I was born and raised in Sweden, By now, I have lived almost as long in the United States. The path I’ve taken has been long and varied, and has given me a philosophical approach to life. I may joke that I’m a sybarite, but the truth is, I find joy and luxury in life’s simple things as well. My outlook on life has roots in a culture rich in history and tradition, and I care a great deal about environmental stewardship. Aesthetically, while drawn to the visually clean, functional practicality and sustainable solutions that are the hallmarks of modern Scandinavia, I also have a deep appreciation for the raw, the weathered, and the worn - materials that tell a story. To me, contrast, counterpoint, and diversity are what makes life interesting and engaging. Color has always informed everything I do. I’m a functional tetrachromat, and a hopeless plantoholic. I was originally trained as an architect working mostly on interiors, but soon ventured outside - into garden design. It’s that contrast thing again… An interior adrift from its exterior, is like a yin without a yang. My firm conviction that everything is connected gets me in trouble time and time again. The world is a big place, and full of marvelous distractions, and offers plentiful opportunities for inquiry and exploration. I started writing to quell my constant queries, explore my discoveries, and nurture my curiosity. The Creative Flux was started in 2010, and became a catch-all for all kinds of intersecting interests. The start of Flutter & Hum at the end of 2013 marks my descent into plant nerd revelry. I occasionally contribute to other blogs, but those two are my main ones. For sure, topics are all over the map, but then again - so am I! Welcome to my blogs!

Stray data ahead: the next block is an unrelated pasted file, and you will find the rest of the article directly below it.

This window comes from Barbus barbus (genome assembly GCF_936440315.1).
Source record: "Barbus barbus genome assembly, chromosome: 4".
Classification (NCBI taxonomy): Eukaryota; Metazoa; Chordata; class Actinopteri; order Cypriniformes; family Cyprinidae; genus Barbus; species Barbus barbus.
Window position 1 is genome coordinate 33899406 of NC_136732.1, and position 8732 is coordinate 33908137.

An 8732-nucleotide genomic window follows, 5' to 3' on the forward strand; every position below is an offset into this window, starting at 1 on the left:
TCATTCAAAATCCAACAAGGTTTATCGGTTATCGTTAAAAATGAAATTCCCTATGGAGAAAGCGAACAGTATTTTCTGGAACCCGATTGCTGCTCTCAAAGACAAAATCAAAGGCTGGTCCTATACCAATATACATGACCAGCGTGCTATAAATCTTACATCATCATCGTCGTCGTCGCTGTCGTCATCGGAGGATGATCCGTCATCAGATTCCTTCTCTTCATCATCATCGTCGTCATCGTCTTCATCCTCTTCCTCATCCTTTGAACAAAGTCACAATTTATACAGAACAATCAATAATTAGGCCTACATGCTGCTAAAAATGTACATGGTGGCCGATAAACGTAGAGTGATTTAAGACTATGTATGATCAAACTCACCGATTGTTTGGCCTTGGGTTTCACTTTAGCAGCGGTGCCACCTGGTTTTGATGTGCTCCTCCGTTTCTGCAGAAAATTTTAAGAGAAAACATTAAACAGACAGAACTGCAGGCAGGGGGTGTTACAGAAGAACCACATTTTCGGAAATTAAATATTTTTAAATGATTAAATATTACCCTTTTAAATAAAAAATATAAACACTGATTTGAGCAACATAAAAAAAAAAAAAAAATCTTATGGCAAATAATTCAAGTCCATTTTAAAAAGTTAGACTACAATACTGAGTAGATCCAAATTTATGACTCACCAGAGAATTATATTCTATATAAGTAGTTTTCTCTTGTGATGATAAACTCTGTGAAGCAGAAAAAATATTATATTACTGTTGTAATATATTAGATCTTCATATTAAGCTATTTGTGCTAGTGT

This entry was posted in Fling and tagged , , , , , , , . Bookmark the permalink.

12 Responses to The aftermath of the Fling…

  1. Heather says:

    This was such a nice overview! P.s. You better get in some tequila shots and late nights before your kids come back. All I’ve seen is work and surgery!

  2. Peter/Outlaw says:

    Your recap brought back so many fond memories of the fling! It’s always a joy to see you and reconnect with all the flingers and those gardens – amazing! Thanks.

    • annamadeit says:

      It was wonderful to see you too, Peter! And yes – the residue of those gardens still linger in my mind. I haven’t settled on a favorite yet, and don’t know if I ever will. They are all so different, and all so fantastic!

  3. Beautiful images which capture the essence of each special place. Nice!!

  4. ricki grady says:

    Hitting the highlights with a deft running commentary was just what I needed right now. Thanks!

    • annamadeit says:

      Yeah, this weekend had so many highlights that I would be hard pressed to keep the impressions apart if I didn’t string them up as beads on a necklace… Glad you enjoyed it, Ricki!

  5. hb says:

    Excellent summary and photos. I agree, the Fling was perfectly organized. It could not have been better (except the weather).

  6. Pam/Digging says:

    It is so fun to read all the recap posts, and yours is bringing back wonderful memories. I’m glad you’re on the mend from your surgery, especially coming right after the Fling, which I find requires a little recuperation time itself!

    • annamadeit says:

      Thanks! I’m all bounced back by now, so now I have to make myself think back upon all the wonders of the Fling. You’re right – it does take some recuperation and mental processing! There was so much!!!

Leave a Reply

Fill in your details below or click an icon to log in:

WordPress.com Logo

You are commenting using your WordPress.com account. Log Out / Change )

Twitter picture

You are commenting using your Twitter account. Log Out / Change )

Facebook photo

You are commenting using your Facebook account. Log Out / Change )

Google+ photo

You are commenting using your Google+ account. Log Out / Change )

Connecting to %s